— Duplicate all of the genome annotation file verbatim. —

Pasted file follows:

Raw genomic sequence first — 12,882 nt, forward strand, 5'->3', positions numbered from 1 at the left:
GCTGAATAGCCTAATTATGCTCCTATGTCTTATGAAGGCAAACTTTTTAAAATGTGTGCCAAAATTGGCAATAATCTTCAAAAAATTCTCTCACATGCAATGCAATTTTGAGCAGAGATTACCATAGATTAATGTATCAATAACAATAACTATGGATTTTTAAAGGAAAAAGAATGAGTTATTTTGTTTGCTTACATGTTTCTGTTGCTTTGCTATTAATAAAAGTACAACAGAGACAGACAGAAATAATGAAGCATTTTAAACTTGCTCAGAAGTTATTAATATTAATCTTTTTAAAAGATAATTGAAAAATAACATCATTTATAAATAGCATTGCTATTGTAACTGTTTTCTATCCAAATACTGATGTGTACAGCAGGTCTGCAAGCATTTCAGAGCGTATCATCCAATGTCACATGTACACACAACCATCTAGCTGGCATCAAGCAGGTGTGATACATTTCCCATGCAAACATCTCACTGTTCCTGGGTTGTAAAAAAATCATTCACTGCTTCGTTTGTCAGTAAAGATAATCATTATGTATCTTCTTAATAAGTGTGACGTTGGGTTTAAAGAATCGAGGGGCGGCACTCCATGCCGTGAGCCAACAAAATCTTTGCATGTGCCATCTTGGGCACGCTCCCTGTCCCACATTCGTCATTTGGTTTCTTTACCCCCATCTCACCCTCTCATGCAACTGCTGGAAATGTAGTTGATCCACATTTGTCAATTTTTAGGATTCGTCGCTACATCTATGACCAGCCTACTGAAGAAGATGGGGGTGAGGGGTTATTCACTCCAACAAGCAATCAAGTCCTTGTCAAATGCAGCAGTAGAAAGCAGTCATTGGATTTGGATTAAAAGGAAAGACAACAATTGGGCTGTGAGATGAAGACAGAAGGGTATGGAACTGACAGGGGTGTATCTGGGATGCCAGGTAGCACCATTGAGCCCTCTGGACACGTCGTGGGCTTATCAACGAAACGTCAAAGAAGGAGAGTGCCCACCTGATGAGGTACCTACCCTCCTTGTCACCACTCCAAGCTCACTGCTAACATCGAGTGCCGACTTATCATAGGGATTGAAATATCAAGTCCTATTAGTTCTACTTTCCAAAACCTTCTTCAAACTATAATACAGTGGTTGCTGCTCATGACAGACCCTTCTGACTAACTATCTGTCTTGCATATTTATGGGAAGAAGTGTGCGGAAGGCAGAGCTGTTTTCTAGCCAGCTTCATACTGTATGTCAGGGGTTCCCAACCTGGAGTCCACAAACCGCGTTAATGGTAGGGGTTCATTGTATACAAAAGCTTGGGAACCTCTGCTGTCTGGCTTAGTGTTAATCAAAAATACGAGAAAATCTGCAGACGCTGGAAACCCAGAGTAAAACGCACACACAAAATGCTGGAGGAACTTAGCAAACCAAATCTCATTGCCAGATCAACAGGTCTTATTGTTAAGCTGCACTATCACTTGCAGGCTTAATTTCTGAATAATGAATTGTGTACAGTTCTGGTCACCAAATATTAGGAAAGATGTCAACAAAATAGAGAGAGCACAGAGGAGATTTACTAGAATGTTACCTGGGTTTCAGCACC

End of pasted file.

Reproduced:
Raw genomic sequence first — 12,882 nt, forward strand, 5'->3', positions numbered from 1 at the left:
GCTGAATAGCCTAATTATGCTCCTATGTCTTATGAAGGCAAACTTTTTAAAATGTGTGCCAAAATTGGCAATAATCTTCAAAAAATTCTCTCACATGCAATGCAATTTTGAGCAGAGATTACCATAGATTAATGTATCAATAACAATAACTATGGATTTTTAAAGGAAAAAGAATGAGTTATTTTGTTTGCTTACATGTTTCTGTTGCTTTGCTATTAATAAAAGTACAACAGAGACAGACAGAAATAATGAAGCATTTTAAACTTGCTCAGAAGTTATTAATATTAATCTTTTTAAAAGATAATTGAAAAATAACATCATTTATAAATAGCATTGCTATTGTAACTGTTTTCTATCCAAATACTGATGTGTACAGCAGGTCTGCAAGCATTTCAGAGCGTATCATCCAATGTCACATGTACACACAACCATCTAGCTGGCATCAAGCAGGTGTGATACATTTCCCATGCAAACATCTCACTGTTCCTGGGTTGTAAAAAAATCATTCACTGCTTCGTTTGTCAGTAAAGATAATCATTATGTATCTTCTTAATAAGTGTGACGTTGGGTTTAAAGAATCGAGGGGCGGCACTCCATGCCGTGAGCCAACAAAATCTTTGCATGTGCCATCTTGGGCACGCTCCCTGTCCCACATTCGTCATTTGGTTTCTTTACCCCCATCTCACCCTCTCATGCAACTGCTGGAAATGTAGTTGATCCACATTTGTCAATTTTTAGGATTCGTCGCTACATCTATGACCAGCCTACTGAAGAAGATGGGGGTGAGGGGTTATTCACTCCAACAAGCAATCAAGTCCTTGTCAAATGCAGCAGTAGAAAGCAGTCATTGGATTTGGATTAAAAGGAAAGACAACAATTGGGCTGTGAGATGAAGACAGAAGGGTATGGAACTGACAGGGGTGTATCTGGGATGCCAGGTAGCACCATTGAGCCCTCTGGACACGTCGTGGGCTTATCAACGAAACGTCAAAGAAGGAGAGTGCCCACCTGATGAGGTACCTACCCTCCTTGTCACCACTCCAAGCTCACTGCTAACATCGAGTGCCGACTTATCATAGGGATTGAAATATCAAGTCCTATTAGTTCTACTTTCCAAAACCTTCTTCAAACTATAATACAGTGGTTGCTGCTCATGACAGACCCTTCTGACTAACTATCTGTCTTGCATATTTATGGGAAGAAGTGTGCGGAAGGCAGAGCTGTTTTCTAGCCAGCTTCATACTGTATGTCAGGGGTTCCCAACCTGGAGTCCACAAACCGCGTTAATGGTAGGGGTTCATTGTATACAAAAGCTTGGGAACCTCTGCTGTCTGGCTTAGTGTTAATCAAAAATACGAGAAAATCTGCAGACGCTGGAAACCCAGAGTAAAACGCACACACAAAATGCTGGAGGAACTTAGCAAACCAAATCTCATTGCCAGATCAACAGGTCTTATTGTTAAGCTGCACTATCACTTGCAGGCTTAATTTCTGAATAATGAATTGTGTACAGTTCTGGTCACCAAATATTAGGAAAGATGTCAACAAAATAGAGAGAGCACAGAGGAGATTTACTAGAATGTTACCTGGGTTTCAGCACC